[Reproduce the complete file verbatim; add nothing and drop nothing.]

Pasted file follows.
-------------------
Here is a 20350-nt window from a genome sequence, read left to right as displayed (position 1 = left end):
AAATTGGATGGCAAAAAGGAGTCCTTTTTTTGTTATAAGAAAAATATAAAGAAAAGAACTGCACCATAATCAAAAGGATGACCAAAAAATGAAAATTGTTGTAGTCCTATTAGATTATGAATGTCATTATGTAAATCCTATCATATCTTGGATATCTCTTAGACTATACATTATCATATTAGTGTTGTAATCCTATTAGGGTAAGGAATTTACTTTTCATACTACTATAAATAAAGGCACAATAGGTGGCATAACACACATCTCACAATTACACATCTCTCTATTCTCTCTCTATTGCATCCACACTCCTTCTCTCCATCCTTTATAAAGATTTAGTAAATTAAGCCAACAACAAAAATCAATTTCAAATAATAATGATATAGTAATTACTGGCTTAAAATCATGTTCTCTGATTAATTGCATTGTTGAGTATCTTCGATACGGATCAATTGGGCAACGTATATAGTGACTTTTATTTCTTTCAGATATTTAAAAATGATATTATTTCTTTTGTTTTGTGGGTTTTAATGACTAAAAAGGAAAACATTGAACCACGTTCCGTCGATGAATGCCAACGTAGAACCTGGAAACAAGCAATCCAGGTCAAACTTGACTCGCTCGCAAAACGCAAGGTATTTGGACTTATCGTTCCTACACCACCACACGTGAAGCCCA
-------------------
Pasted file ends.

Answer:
Here is a 20350-nt window from a genome sequence, read left to right as displayed (position 1 = left end):
AAATTGGATGGCAAAAAGGAGTCCTTTTTTTGTTATAAGAAAAATATAAAGAAAAGAACTGCACCATAATCAAAAGGATGACCAAAAAATGAAAATTGTTGTAGTCCTATTAGATTATGAATGTCATTATGTAAATCCTATCATATCTTGGATATCTCTTAGACTATACATTATCATATTAGTGTTGTAATCCTATTAGGGTAAGGAATTTACTTTTCATACTACTATAAATAAAGGCACAATAGGTGGCATAACACACATCTCACAATTACACATCTCTCTATTCTCTCTCTATTGCATCCACACTCCTTCTCTCCATCCTTTATAAAGATTTAGTAAATTAAGCCAACAACAAAAATCAATTTCAAATAATAATGATATAGTAATTACTGGCTTAAAATCATGTTCTCTGATTAATTGCATTGTTGAGTATCTTCGATACGGATCAATTGGGCAACGTATATAGTGACTTTTATTTCTTTCAGATATTTAAAAATGATATTATTTCTTTTGTTTTGTGGGTTTTAATGACTAAAAAGGAAAACATTGAACCACGTTCCGTCGATGAATGCCAACGTAGAACCTGGAAACAAGCAATCCAGGTCAAACTTGACTCGCTCGCAAAACGCAAGGTATTTGGACTTATCGTTCCTACACCACCACACGTGAAGCCCA